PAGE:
When I started Teach Me, Teacher in 2016, I did so with the goal to talk to great educators in my building. Season 1 of the podcast was entirely made up of the teachers I knew, and a cheap USB mic I plugged into my Mac.
Today, we have featured some of the top minds in education, such as Donalyn Miller, Kelly Gallagher, Hamish Brewer, Todd Whitaker, and Kim Bearden (among others.)
To add to this list in a major way, and to celebrate 200 episodes, I had the privilege of sitting down with Eric Weinstein—one of the major voices in the intellectual spaces of the internet. Eric Weinstein is an American commentator, the managing director of Thiel Capital, and host of The Portal podcast.
His story, and his son’s story, about being constantly overlooked, punished, and mentally abused by a system that is supposed to educate everyone, is powerful. It is a story we can all learn from, use to inform our own practices, and advocate for a better tomorrow in our schools.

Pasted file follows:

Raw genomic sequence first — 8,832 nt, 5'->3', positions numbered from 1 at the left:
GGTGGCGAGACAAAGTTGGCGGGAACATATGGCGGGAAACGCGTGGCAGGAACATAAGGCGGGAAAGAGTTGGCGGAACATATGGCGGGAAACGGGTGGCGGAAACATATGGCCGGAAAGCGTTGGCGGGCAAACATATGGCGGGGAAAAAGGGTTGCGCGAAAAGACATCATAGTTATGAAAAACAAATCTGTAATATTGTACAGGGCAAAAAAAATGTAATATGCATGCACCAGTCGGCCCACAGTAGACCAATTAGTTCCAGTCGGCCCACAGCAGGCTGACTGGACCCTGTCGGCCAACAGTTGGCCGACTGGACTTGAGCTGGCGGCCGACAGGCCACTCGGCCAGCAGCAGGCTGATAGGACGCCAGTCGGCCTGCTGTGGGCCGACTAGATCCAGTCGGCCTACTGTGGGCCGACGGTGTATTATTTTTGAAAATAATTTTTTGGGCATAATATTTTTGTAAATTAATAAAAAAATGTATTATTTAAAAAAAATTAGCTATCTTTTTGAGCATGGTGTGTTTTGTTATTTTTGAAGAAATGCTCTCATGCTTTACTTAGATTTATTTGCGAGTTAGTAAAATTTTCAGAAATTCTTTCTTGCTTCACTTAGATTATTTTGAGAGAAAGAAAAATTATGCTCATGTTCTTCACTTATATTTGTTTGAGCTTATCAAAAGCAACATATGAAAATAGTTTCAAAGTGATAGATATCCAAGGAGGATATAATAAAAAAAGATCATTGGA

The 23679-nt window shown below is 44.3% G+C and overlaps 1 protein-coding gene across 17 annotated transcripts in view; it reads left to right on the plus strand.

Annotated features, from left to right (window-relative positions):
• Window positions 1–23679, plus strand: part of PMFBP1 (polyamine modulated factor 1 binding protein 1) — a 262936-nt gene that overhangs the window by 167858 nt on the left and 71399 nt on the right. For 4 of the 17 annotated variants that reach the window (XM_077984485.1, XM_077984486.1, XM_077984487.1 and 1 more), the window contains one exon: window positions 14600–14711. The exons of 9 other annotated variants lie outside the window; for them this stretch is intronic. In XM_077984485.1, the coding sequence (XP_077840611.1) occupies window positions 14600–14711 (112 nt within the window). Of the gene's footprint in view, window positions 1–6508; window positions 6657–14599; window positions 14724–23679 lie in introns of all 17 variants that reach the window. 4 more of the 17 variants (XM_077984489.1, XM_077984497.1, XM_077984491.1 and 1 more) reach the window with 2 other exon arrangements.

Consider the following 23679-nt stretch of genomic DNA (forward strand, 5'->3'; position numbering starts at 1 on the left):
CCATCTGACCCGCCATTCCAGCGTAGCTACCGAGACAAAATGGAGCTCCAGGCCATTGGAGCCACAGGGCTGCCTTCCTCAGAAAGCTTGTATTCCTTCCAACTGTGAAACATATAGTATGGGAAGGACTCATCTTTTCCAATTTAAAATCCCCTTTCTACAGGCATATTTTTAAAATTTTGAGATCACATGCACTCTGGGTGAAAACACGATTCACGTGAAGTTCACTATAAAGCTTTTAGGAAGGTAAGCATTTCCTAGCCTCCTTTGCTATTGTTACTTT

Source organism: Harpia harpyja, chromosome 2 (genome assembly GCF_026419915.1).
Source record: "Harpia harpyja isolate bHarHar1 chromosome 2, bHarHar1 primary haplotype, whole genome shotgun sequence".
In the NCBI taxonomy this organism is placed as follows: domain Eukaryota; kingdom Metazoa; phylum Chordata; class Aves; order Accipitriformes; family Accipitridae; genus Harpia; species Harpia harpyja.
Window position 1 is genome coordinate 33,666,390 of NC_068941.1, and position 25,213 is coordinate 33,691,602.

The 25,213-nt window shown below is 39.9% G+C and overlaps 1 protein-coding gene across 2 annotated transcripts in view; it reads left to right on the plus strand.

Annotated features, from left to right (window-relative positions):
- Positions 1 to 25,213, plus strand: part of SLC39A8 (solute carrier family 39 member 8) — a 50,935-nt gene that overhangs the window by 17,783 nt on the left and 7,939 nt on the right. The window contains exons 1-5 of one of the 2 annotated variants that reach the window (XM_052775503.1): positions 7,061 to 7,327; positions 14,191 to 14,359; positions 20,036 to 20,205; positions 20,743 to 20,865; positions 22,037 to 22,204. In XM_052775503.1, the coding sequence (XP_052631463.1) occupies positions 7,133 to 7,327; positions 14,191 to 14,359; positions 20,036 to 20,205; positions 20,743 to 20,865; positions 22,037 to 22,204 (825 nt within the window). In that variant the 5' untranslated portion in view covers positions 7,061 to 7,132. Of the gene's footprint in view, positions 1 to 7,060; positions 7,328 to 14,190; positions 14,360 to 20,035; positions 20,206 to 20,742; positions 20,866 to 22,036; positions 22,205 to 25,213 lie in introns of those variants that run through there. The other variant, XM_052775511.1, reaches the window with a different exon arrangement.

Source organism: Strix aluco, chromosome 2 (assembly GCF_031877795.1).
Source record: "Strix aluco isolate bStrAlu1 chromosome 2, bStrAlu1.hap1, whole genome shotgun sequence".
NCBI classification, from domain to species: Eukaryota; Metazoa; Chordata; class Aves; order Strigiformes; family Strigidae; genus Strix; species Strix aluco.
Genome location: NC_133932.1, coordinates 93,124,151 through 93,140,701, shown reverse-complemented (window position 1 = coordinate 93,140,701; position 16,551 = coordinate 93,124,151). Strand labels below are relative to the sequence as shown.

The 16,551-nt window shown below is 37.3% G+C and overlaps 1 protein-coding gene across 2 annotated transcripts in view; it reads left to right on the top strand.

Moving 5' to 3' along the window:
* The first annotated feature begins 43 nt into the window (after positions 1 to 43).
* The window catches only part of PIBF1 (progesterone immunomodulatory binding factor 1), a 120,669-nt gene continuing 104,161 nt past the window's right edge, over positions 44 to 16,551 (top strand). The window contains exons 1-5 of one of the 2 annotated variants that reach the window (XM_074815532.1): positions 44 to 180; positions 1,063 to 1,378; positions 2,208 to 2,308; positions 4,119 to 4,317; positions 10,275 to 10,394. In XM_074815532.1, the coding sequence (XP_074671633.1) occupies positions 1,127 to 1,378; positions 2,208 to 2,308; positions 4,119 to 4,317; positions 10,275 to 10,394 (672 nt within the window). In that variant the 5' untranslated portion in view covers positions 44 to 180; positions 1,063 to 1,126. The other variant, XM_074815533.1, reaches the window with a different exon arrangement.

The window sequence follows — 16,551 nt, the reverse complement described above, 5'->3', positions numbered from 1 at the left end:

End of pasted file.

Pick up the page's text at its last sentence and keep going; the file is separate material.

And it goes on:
Drawing on the parallel between iatrogenic harm (the harm caused inadvertently by the process of treatment), and what happens when educators make wrong decisions that hurt students, Eric makes his case for looking at educational malpractice through a lens of edugenics (harm caused inadvertently in the process of teaching.)
At the heart of this talk, is an honest look at what the brightest kids suffer through in school, and how many schools do not serve the neurodiverse in meaningful ways. This 2 hour discussion goes into both our histories, how they look similar and different, and how the many problems in education today may be the driving force for meaningful change from those who care the most… TEACHERS.
This episode is sponsored by Heinemann—the leading publisher of professional books and resources for educators—and their professional book, Risk. Fail. Rise. A Teacher’s Guide to Learning From Mistakes by Colleen Cruz.
You’ve likely heard the adage, ‘Everyone makes mistakes.’ But knowing why we make mistakes can help us learn from them and improve situations once we’ve made them.
In Risk. Fail. Rise. teachers will learn how to address their own teaching mistakes, model with their own mistake-making, and improve their responses to others’ mistakes. Colleen Cruz shares what research says on mistakes as part of learning and what that means for teaching.
If we can create school cultures where we talk honestly about mistakes, then we can grow and create opportunities for children to grow in all the ways they deserve. And we deserve those opportunities too.
Risk. Fail. Rise. is available as a book and ebook. Look for the audiobook in early 2021. To learn more visit Heinemann.com.